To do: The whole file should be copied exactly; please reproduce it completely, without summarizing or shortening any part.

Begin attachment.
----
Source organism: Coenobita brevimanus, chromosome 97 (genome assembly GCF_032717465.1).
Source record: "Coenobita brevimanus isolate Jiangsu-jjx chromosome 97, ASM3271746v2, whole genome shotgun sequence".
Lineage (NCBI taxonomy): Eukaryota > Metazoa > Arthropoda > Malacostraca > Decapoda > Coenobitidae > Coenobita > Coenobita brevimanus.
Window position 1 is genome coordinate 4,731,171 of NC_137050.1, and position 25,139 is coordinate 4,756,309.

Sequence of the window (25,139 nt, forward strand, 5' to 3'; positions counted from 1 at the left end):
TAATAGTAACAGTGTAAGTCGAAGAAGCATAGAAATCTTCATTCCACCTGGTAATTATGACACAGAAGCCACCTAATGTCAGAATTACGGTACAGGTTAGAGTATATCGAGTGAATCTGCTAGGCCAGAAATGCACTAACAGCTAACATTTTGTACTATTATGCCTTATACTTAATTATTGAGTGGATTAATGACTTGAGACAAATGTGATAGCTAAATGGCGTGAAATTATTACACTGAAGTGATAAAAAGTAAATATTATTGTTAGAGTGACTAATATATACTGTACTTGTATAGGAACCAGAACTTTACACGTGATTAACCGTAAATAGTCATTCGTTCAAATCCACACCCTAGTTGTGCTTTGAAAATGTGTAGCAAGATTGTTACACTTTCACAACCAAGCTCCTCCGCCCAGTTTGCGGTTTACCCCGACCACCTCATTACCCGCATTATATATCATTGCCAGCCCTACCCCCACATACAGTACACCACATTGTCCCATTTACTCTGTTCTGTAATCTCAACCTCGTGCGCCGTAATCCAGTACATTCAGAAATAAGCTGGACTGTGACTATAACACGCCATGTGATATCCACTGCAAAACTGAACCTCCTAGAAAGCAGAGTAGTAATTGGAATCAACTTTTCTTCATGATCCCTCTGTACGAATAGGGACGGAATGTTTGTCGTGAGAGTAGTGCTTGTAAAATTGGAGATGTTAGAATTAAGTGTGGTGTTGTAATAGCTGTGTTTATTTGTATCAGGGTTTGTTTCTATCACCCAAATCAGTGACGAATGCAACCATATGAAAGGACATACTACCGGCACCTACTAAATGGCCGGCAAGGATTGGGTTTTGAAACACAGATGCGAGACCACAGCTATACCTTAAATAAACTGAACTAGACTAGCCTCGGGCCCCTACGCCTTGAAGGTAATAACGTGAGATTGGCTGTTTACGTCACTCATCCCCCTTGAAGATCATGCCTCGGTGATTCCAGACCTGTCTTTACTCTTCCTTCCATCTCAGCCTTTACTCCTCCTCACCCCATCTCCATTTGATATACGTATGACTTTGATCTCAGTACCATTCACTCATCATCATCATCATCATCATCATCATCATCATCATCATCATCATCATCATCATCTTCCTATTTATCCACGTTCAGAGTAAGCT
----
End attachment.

Source organism: Coenobita brevimanus, chromosome 97 (genome assembly GCF_032717465.1).
Source record: "Coenobita brevimanus isolate Jiangsu-jjx chromosome 97, ASM3271746v2, whole genome shotgun sequence".
Lineage (NCBI taxonomy): Eukaryota > Metazoa > Arthropoda > Malacostraca > Decapoda > Coenobitidae > Coenobita > Coenobita brevimanus.
Window position 1 is genome coordinate 4,731,171 of NC_137050.1, and position 25,139 is coordinate 4,756,309.

Sequence of the window (25,139 nt, forward strand, 5' to 3'; positions counted from 1 at the left end):
TAATAGTAACAGTGTAAGTCGAAGAAGCATAGAAATCTTCATTCCACCTGGTAATTATGACACAGAAGCCACCTAATGTCAGAATTACGGTACAGGTTAGAGTATATCGAGTGAATCTGCTAGGCCAGAAATGCACTAACAGCTAACATTTTGTACTATTATGCCTTATACTTAATTATTGAGTGGATTAATGACTTGAGACAAATGTGATAGCTAAATGGCGTGAAATTATTACACTGAAGTGATAAAAAGTAAATATTATTGTTAGAGTGACTAATATATACTGTACTTGTATAGGAACCAGAACTTTACACGTGATTAACCGTAAATAGTCATTCGTTCAAATCCACACCCTAGTTGTGCTTTGAAAATGTGTAGCAAGATTGTTACACTTTCACAACCAAGCTCCTCCGCCCAGTTTGCGGTTTACCCCGACCACCTCATTACCCGCATTATATATCATTGCCAGCCCTACCCCCACATACAGTACACCACATTGTCCCATTTACTCTGTTCTGTAATCTCAACCTCGTGCGCCGTAATCCAGTACATTCAGAAATAAGCTGGACTGTGACTATAACACGCCATGTGATATCCACTGCAAAACTGAACCTCCTAGAAAGCAGAGTAGTAATTGGAATCAACTTTTCTTCATGATCCCTCTGTACGAATAGGGACGGAATGTTTGTCGTGAGAGTAGTGCTTGTAAAATTGGAGATGTTAGAATTAAGTGTGGTGTTGTAATAGCTGTGTTTATTTGTATCAGGGTTTGTTTCTATCACCCAAATCAGTGACGAATGCAACCATATGAAAGGACATACTACCGGCACCTACTAAATGGCCGGCAAGGATTGGGTTTTGAAACACAGATGCGAGACCACAGCTATACCTTAAATAAACTGAACTAGACTAGCCTCGGGCCCCTACGCCTTGAAGGTAATAACGTGAGATTGGCTGTTTACGTCACTCATCCCCCTTGAAGATCATGCCTCGGTGATTCCAGACCTGTCTTTACTCTTCCTTCCATCTCAGCCTTTACTCCTCCTCACCCCATCTCCATTTGATATACGTATGACTTTGATCTCAGTACCATTCACTCATCATCATCATCATCATCATCATCATCATCATCATCATCATCATCATCATCATCTTCCTATTTATCCACGTTCAGAGTAAGCT